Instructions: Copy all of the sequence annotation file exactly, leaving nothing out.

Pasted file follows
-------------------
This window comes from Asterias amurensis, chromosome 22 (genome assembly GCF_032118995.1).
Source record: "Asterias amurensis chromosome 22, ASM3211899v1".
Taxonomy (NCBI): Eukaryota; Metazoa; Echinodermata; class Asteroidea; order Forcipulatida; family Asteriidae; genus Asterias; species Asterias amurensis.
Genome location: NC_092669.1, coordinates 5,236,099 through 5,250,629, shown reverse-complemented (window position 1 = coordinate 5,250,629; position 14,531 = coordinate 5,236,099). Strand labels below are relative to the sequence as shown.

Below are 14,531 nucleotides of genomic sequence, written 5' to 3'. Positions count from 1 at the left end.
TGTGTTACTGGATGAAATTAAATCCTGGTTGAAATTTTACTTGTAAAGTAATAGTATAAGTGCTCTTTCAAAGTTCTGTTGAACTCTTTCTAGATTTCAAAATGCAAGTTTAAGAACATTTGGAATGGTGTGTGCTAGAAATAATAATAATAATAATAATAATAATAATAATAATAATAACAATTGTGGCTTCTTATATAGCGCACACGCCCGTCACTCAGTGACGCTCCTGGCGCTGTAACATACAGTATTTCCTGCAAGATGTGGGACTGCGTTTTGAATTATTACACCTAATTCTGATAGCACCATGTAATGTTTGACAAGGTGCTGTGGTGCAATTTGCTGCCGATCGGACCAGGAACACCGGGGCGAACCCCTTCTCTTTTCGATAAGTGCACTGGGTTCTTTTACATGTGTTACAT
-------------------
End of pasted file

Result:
This window comes from Asterias amurensis, chromosome 22 (genome assembly GCF_032118995.1).
Source record: "Asterias amurensis chromosome 22, ASM3211899v1".
Taxonomy (NCBI): Eukaryota; Metazoa; Echinodermata; class Asteroidea; order Forcipulatida; family Asteriidae; genus Asterias; species Asterias amurensis.
Genome location: NC_092669.1, coordinates 5,236,099 through 5,250,629, shown reverse-complemented (window position 1 = coordinate 5,250,629; position 14,531 = coordinate 5,236,099). Strand labels below are relative to the sequence as shown.

Below are 14,531 nucleotides of genomic sequence, written 5' to 3'. Positions count from 1 at the left end.
TGTGTTACTGGATGAAATTAAATCCTGGTTGAAATTTTACTTGTAAAGTAATAGTATAAGTGCTCTTTCAAAGTTCTGTTGAACTCTTTCTAGATTTCAAAATGCAAGTTTAAGAACATTTGGAATGGTGTGTGCTAGAAATAATAATAATAATAATAATAATAATAATAATAATAATAACAATTGTGGCTTCTTATATAGCGCACACGCCCGTCACTCAGTGACGCTCCTGGCGCTGTAACATACAGTATTTCCTGCAAGATGTGGGACTGCGTTTTGAATTATTACACCTAATTCTGATAGCACCATGTAATGTTTGACAAGGTGCTGTGGTGCAATTTGCTGCCGATCGGACCAGGAACACCGGGGCGAACCCCTTCTCTTTTCGATAAGTGCACTGGGTTCTTTTACATGTGTTACAT